The whole is bigger than the sum of its parts
Thursday 22 May - 09:55h | News & Press updates
Looking for the best A400M Aeromedical Evacuation solutions
Aeromedical evacuation (AE) specialists from Germany, France, Spain, UK, Belgium and Luxembourg followed the invitation of Col Dr. Lothar Bressem, Head of the EATC Aeromedical Evacuation Control Center (AECC) to Eindhoven Air Base. The purpose of the meeting was to obtain a common picture of the AE-configurations that nations are looking at for the A400M, and to see in what way the A400M partner nations could enhance future interoperability while using the A400M for AE missions.
The very early beginnings of Aeromedical Evacuation
In 1917 some 30 miles south of El Arish on the Sinai Peninsula, British pilots for the first time loaded a wounded soldier onto their plane who had been wounded shortly before. Most probably nobody back then realized that this capability would one day become so important and essential for the military as well as the civilian world.
Aeromedical Evacuation one century later
The AECC today is part of he EATC's Operational Division and staffed by Aeromedical Evacuation specialists (4 flight surgeons and 3 flight medics) coming out of the different EATC Participating Nations (PN). The branch is responsible for the coordination and the supervision of the evacuation of soldiers from anywhere in the world to their home country or to a safe place where better medical care is available. This type of evacuation is called Strategic Aeromedical Evacuation (StratAE)
In 2013, the AECC managed the transport of 1307 patients. Patients have been repatriated from out of 90 countries all over the world, proving that StratAE is a worldwide mission.
Besides coordinating purely national StratAE-missions a main focus of the AECC belongs to cross-national StratAE-flights, meaning that a patient is transported by an aircraft of another nation. In this case the AE-crew will be augmented by an aeromedical crew member which speaks the same native language of the patient to be evacuated, in order to facilitate communication and to avoid misunderstanding caused by a potential language barrier.
AECC was able to increase the number of cross-national AE missions in the last four years. In 2013, 12% of the evacuations were cross national evacuations: due to the fact that the patient could be transported on an aircraft of another nation, he could reach his final destination between six and nine days earlier compared to a national AE mission in average.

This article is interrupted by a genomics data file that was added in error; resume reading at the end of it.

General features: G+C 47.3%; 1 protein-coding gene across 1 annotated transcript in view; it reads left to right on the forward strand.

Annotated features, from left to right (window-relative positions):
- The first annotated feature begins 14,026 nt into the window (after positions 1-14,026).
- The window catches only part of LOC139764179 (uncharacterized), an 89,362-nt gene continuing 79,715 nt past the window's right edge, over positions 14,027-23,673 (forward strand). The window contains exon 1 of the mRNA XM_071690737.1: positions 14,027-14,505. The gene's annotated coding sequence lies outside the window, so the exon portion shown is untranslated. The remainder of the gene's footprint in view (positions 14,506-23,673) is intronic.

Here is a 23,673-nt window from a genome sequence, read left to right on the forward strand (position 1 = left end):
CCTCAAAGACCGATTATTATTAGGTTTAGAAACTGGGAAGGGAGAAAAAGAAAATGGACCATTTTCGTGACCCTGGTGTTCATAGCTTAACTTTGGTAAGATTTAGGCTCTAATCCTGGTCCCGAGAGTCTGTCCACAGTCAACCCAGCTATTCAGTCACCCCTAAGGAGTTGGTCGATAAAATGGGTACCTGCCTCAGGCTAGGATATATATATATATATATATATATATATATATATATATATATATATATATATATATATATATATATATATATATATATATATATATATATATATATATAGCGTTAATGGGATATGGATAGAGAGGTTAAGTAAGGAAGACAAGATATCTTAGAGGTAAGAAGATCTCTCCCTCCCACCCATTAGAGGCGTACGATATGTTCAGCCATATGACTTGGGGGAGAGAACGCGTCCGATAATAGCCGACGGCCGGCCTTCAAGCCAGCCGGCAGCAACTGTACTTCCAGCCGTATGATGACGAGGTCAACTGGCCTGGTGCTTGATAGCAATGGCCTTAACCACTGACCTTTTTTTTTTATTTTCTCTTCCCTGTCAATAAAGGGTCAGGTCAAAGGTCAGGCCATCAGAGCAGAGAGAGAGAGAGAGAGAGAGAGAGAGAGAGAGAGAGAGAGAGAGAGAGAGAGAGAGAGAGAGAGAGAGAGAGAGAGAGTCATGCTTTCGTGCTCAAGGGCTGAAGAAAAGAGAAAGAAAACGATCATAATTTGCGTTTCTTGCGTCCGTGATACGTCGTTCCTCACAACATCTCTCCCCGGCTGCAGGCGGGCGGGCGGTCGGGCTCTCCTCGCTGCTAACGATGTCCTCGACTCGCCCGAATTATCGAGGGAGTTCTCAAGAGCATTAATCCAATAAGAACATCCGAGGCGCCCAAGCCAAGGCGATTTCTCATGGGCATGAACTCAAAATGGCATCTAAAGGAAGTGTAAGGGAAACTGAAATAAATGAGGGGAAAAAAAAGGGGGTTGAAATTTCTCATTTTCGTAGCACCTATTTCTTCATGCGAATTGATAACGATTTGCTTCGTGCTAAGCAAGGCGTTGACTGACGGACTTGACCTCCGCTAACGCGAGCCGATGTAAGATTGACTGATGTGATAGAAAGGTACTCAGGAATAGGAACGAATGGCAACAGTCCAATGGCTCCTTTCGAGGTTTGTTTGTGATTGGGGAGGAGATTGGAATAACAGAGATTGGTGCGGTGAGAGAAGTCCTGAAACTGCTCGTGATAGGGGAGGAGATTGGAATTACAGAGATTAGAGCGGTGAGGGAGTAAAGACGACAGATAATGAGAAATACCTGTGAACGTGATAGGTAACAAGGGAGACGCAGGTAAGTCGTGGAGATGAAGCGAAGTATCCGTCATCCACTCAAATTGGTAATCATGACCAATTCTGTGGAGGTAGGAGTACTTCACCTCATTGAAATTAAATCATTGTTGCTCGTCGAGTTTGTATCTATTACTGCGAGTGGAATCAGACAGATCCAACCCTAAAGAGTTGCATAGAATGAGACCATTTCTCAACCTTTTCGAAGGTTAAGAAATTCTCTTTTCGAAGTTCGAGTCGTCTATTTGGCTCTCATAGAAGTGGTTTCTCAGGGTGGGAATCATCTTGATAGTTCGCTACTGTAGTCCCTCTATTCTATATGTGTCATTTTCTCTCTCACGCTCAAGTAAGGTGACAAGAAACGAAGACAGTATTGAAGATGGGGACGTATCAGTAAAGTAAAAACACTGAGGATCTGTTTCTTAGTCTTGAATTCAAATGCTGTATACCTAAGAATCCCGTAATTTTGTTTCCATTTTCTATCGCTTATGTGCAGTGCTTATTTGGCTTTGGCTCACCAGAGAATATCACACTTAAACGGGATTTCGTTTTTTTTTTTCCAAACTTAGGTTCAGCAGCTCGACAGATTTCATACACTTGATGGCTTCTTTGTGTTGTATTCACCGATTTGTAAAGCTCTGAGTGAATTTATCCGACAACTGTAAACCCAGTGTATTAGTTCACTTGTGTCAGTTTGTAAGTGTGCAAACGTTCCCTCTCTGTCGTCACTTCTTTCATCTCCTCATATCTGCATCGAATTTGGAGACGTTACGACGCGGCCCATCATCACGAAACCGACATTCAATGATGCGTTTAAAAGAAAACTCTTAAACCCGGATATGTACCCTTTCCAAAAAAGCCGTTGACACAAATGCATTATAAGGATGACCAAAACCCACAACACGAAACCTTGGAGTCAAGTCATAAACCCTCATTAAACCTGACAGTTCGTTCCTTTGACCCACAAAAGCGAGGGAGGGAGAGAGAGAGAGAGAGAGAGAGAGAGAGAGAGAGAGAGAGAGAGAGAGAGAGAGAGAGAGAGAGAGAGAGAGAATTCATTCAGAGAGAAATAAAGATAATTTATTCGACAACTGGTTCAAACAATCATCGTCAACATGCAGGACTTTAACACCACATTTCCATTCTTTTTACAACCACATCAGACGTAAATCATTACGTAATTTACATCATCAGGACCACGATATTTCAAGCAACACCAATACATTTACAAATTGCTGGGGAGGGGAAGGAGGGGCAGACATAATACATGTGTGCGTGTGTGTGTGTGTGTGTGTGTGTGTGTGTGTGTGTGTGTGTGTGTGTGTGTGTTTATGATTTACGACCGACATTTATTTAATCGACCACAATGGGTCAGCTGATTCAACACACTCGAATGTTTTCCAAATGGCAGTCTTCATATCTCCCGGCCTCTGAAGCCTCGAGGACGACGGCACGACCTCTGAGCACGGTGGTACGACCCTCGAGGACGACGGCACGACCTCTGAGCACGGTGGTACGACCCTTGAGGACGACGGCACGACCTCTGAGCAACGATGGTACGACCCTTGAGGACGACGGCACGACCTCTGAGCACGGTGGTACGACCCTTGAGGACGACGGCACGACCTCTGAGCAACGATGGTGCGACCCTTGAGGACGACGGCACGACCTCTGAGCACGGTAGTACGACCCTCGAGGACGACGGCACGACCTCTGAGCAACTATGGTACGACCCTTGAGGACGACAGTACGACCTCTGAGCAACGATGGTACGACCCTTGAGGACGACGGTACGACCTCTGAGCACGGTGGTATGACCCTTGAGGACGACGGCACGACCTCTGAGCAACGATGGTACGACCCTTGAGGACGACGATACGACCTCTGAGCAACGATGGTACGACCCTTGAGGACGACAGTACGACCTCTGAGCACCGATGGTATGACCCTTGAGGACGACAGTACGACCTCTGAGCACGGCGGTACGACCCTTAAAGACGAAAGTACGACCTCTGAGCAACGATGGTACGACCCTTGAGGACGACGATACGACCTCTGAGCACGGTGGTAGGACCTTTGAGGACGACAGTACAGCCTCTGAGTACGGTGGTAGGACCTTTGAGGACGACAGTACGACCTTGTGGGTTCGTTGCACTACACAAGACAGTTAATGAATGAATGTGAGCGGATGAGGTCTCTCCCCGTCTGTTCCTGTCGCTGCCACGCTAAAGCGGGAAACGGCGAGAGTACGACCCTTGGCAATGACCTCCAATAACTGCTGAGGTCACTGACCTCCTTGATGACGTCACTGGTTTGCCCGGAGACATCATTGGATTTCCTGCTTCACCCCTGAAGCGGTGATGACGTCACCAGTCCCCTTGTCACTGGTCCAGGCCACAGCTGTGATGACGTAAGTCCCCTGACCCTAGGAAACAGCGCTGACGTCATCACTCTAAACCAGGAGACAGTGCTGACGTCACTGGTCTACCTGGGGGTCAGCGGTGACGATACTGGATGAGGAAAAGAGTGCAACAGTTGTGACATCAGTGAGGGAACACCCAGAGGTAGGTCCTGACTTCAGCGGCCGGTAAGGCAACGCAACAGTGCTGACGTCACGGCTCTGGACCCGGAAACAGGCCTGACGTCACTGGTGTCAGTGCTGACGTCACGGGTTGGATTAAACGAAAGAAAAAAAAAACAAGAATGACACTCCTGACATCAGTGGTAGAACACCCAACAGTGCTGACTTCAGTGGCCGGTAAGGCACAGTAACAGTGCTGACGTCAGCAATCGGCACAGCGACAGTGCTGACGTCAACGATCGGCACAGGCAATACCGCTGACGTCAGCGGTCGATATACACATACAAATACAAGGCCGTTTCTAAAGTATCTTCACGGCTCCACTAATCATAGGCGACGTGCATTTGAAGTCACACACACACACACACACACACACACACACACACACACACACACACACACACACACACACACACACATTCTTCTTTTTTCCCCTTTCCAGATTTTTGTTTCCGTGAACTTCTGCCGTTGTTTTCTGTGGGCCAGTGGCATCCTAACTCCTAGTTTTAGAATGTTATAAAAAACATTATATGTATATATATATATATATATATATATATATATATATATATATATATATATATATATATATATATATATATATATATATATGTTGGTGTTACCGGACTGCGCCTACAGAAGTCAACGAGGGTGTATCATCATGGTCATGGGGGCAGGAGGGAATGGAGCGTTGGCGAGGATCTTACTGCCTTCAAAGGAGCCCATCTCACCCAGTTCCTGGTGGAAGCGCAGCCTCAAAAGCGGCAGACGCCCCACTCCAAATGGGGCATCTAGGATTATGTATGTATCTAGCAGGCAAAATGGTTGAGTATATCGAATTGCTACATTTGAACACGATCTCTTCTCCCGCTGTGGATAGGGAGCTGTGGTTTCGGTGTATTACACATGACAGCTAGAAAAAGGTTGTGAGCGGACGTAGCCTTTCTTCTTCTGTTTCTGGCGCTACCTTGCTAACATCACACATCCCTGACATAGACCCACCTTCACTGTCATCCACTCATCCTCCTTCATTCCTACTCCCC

But the aeromedical evacuation strategies and standards are evolving: While in the early days the aim of AE was to evacuate as many wounded soldiers as possible with only low or no medical care, nowadays AE-crews routinely move critically ill patients after they’ve already been stabilized or received damage-control surgery in theatre. During the following strategic AE flights, the AE-crew constantly monitors the patients’ vital parameters and is ready to intervene at any moment.
All these new developments of course have an influence on the aeromedical configuration of the A400M.
The first steps are done
In order to find a common approach and solutions for the best Aeromedical Evacuation with the A400M, AECC organized the above mentioned meeting.
The solutions presented by the nations prove that they have a lot in common. All participants agreed on the necessity of “care during flight” for high care patients and differentiate between medical equipment (including stretchers) for “High care” and “Low care”.
Most of the nations prefer a palletized stretcher support solution (stanchions for stretchers mounted on pallets) for the low care patients and palletized solutions also seem to be the preferred choice for the high care units (also called PTU – patient transport unit).
Pallets, which can be stored at the depot as one single part, are easy to mount on and remove from the aircraft, therefore gaining more flexibility. Moreover these pallets can also be used on other aircraft than the A400M … as long as they obtain the necessary airworthiness certification.
Airworthiness has in fact been identified as one of the big challenges to come: in fact finding a suitable solution for the transport and the treatment of the patient in flight is not enough, because the solution proposal has to be airworthy too, what means that - depending on the system - it has to resist a deceleration of 9 or 16G, which is quite a challenging constraint for most of the systems.
Finally the subject matter experts from the six countries agreed on the fact that cooperation seems especially prospective in the field of “Common AE doctrine”, “Common AE training” and “Common medical crew concept”.
These subjects will be discussed more into detail during the next A400M AE Meeting which is scheduled for the end of this year and hopefully will take place at Air Force Base BA123 in Orleans.
Words: Pascal Ballinger
Pictures: EATC / Pascal Ballinger
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